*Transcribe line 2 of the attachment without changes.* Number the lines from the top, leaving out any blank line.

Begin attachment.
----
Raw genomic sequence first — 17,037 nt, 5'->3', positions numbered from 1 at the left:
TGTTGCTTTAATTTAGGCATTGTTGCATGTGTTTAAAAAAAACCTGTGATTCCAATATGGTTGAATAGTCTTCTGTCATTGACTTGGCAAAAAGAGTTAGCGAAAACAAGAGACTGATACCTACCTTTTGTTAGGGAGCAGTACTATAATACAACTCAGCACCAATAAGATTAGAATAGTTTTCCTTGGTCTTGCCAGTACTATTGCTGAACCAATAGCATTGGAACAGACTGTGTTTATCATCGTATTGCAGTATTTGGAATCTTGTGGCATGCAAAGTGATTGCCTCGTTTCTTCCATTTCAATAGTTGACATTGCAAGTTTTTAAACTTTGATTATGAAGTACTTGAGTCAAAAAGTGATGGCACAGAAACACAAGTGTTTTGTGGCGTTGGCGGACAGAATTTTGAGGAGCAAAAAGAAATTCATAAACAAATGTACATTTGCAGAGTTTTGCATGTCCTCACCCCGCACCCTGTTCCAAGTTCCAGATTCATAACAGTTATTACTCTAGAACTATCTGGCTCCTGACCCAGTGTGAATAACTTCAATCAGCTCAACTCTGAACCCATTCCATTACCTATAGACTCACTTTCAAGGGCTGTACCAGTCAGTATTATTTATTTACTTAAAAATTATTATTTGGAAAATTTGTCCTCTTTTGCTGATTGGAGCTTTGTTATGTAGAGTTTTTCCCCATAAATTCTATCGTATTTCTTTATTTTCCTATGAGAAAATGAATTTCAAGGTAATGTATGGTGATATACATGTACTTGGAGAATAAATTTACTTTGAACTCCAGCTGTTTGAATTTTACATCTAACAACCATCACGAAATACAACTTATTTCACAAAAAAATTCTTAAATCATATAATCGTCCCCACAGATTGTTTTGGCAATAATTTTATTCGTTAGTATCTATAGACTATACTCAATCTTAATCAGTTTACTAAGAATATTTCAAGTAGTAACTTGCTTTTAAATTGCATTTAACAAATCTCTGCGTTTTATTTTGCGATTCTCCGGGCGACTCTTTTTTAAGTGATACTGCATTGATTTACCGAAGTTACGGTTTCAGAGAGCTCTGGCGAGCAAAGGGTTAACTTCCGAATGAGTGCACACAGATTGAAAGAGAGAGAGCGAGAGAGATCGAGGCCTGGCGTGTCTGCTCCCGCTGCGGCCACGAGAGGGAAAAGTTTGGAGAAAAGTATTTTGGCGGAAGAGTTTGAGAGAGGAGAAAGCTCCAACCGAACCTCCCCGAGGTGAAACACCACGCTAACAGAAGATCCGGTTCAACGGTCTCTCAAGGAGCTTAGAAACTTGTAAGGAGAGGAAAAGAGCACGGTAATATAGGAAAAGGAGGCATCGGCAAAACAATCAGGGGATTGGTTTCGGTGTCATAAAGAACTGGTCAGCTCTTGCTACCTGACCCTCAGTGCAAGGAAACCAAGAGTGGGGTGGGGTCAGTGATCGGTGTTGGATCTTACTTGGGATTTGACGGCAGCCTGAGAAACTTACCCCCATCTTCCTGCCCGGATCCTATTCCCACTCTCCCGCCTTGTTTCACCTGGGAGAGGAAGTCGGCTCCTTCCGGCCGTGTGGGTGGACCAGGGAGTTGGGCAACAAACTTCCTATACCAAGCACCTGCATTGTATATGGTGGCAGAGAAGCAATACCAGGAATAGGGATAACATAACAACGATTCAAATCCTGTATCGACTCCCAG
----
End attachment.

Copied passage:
TGTTGCTTTAATTTAGGCATTGTTGCATGTGTTTAAAAAAAACCTGTGATTCCAATATGGTTGAATAGTCTTCTGTCATTGACTTGGCAAAAAGAGTTAGCGAAAACAAGAGACTGATACCTACCTTTTGTTAGGGAGCAGTACTATAATACAACTCAGCACCAATAAGATTAGAATAGTTTTCCTTGGTCTTGCCAGTACTATTGCTGAACCAATAGCATTGGAACAGACTGTGTTTATCATCGTATTGCAGTATTTGGAATCTTGTGGCATGCAAAGTGATTGCCTCGTTTCTTCCATTTCAATAGTTGACATTGCAAGTTTTTAAACTTTGATTATGAAGTACTTGAGTCAAAAAGTGATGGCACAGAAACACAAGTGTTTTGTGGCGTTGGCGGACAGAATTTTGAGGAGCAAAAAGAAATTCATAAACAAATGTACATTTGCAGAGTTTTGCATGTCCTCACCCCGCACCCTGTTCCAAGTTCCAGATTCATAACAGTTATTACTCTAGAACTATCTGGCTCCTGACCCAGTGTGAATAACTTCAATCAGCTCAACTCTGAACCCATTCCATTACCTATAGACTCACTTTCAAGGGCTGTACCAGTCAGTATTATTTATTTACTTAAAAATTATTATTTGGAAAATTTGTCCTCTTTTGCTGATTGGAGCTTTGTTATGTAGAGTTTTTCCCCATAAATTCTATCGTATTTCTTTATTTTCCTATGAGAAAATGAATTTCAAGGTAATGTATGGTGATATACATGTACTTGGAGAATAAATTTACTTTGAACTCCAGCTGTTTGAATTTTACATCTAACAACCATCACGAAATACAACTTATTTCACAAAAAAATTCTTAAATCATATAATCGTCCCCACAGATTGTTTTGGCAATAATTTTATTCGTTAGTATCTATAGACTATACTCAATCTTAATCAGTTTACTAAGAATATTTCAAGTAGTAACTTGCTTTTAAATTGCATTTAACAAATCTCTGCGTTTTATTTTGCGATTCTCCGGGCGACTCTTTTTTAAGTGATACTGCATTGATTTACCGAAGTTACGGTTTCAGAGAGCTCTGGCGAGCAAAGGGTTAACTTCCGAATGAGTGCACACAGATTGAAAGAGAGAGAGCGAGAGAGATCGAGGCCTGGCGTGTCTGCTCCCGCTGCGGCCACGAGAGGGAAAAGTTTGGAGAAAAGTATTTTGGCGGAAGAGTTTGAGAGAGGAGAAAGCTCCAACCGAACCTCCCCGAGGTGAAACACCACGCTAACAGAAGATCCGGTTCAACGGTCTCTCAAGGAGCTTAGAAACTTGTAAGGAGAGGAAAAGAGCACGGTAATATAGGAAAAGGAGGCATCGGCAAAACAATCAGGGGATTGGTTTCGGTGTCATAAAGAACTGGTCAGCTCTTGCTACCTGACCCTCAGTGCAAGGAAACCAAGAGTGGGGTGGGGTCAGTGATCGGTGTTGGATCTTACTTGGGATTTGACGGCAGCCTGAGAAACTTACCCCCATCTTCCTGCCCGGATCCTATTCCCACTCTCCCGCCTTGTTTCACCTGGGAGAGGAAGTCGGCTCCTTCCGGCCGTGTGGGTGGACCAGGGAGTTGGGCAACAAACTTCCTATACCAAGCACCTGCATTGTATATGGTGGCAGAGAAGCAATACCAGGAATAGGGATAACATAACAACGATTCAAATCCTGTATCGACTCCCAG